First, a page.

As the price for obtaining an interim injunction, the court may require that the applicant give an undertaking in damages, whereby it agrees to pay damages to the respondent for losses caused by the grant of the injunction if it later eventuates that the injunction was wrongly granted. Injunction applications are usually heard on an inter partes basis (i.e. on notice to the alleged infringer), and can be heard within a couple of weeks of the application being made, or if necessary, even in a matter of hours or days if there is a launch at risk where patent rights exist (as in the case of Teva’s launch of an atorvastatin product before the expiry of Warner-Lambert’s paediatric extension).

    In order for an interim injunction to be granted, under Section 37 Senior Courts Act 1981, the court must be satisfied that it is “just and convenient”. This is generally established by following the test developed in American Cyanamid Co (No 1) v Ethicon Ltd [1975] UKHL 1. Firstly, there must be a serious question to be tried on the merits. All that needs to be shown is that the patentee’s cause of action has substance (i.e. some prospect of success). At this stage, the court will not attempt to resolve disputed questions of expert testimony by conducting a mini-trial.

    If this first step is satisfied, the court will go on to consider the “balance of convenience”. Some key considerations relevant to whether the balance of convenience favours of the grant of an interim injunction are:

    • Would damages be a sufficient remedy for the patentee if they were to succeed at trial?
    • Will the patentee's cross-undertaking in damages adequately protect the respondent if the court grants interim injunctive relief which, at trial, proves to have been wrongly granted?
    • Where the above factors are evenly balanced between the parties, the court will consider the balance of convenience more generally by looking at “special factors” specific to the dispute. If the court is still unsure as to whether the test has been made out, it will grant the injunction to ensure maintenance of the status quo.

    Any delay in applying for an interim injunction will reduce the likelihood of obtaining one. The longer the applicant has managed without an injunction, the less likely the court is to be convinced of the need for one.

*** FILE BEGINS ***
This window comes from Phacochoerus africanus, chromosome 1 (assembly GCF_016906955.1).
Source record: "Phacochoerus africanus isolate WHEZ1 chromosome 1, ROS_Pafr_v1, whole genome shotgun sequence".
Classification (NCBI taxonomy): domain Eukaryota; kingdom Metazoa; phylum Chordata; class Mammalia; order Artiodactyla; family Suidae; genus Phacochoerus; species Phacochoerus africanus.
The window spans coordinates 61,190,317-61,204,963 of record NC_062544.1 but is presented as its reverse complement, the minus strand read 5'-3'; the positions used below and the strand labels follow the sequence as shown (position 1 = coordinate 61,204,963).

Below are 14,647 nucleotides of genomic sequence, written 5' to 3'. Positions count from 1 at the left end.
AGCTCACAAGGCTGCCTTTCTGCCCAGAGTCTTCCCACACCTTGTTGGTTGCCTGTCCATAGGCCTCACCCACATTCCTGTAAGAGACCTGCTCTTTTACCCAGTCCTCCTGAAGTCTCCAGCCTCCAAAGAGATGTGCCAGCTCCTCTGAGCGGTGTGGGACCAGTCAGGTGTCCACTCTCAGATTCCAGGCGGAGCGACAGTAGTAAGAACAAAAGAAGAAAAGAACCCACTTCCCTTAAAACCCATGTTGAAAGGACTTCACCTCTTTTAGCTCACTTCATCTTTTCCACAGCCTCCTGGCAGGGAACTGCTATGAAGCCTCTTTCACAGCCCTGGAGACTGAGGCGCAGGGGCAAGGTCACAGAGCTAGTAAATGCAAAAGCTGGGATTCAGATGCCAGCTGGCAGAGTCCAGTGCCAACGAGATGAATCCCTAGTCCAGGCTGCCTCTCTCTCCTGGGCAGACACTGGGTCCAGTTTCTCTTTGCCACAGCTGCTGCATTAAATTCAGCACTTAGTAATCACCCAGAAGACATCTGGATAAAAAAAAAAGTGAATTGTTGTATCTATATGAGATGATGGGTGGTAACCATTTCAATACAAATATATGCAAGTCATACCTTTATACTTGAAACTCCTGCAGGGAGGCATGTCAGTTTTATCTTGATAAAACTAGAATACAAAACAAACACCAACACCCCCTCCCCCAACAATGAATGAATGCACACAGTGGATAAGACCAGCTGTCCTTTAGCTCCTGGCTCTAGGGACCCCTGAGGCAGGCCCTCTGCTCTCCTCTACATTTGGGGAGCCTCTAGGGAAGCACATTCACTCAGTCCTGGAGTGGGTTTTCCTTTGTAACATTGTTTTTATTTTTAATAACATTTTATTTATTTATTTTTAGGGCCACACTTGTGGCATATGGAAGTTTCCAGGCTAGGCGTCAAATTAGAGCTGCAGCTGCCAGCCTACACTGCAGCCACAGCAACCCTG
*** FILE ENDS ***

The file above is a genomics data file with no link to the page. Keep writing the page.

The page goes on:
Ex parte injunctions (i.e. without notice to the alleged infringer) are available in very exceptional cases, such as where the matter is so urgent that there may not be time to notify the defendant, or where there is a real concern that the defendant may seek to dispose of evidence (see generally CMI-Centres for Medical Innovation, Dr Christoph von Keudell [1998] EWHC Patents 308). Ex parte applications can be heard quickly, usually within a few days of making the application, but the applicant will need to address the need for urgency in its application. The patentee will usually be required to make certain undertakings to the court, for instance that it will commence proceedings by issuing and serving a claim form.

    As an ex parte hearing is one-sided, an applicant is under an obligation of full and frank disclosure and must therefore disclose all matters that are material to the court (including legal principles that are not in its favour), and the court has discretion to impose sanction if the applicant does not comply with this duty. If an ex parte injunction is granted, the court will usually make provision for a return date hearing, at which the respondent may contest the injunction.

  24. What final remedies, both monetary and non-monetary, are available for patent infringement? Of these, which are most commonly sought and which are typically ordered?

    Section 61 of the Patents Act specifies the remedies that may be sought in the UK in respect of patent infringement.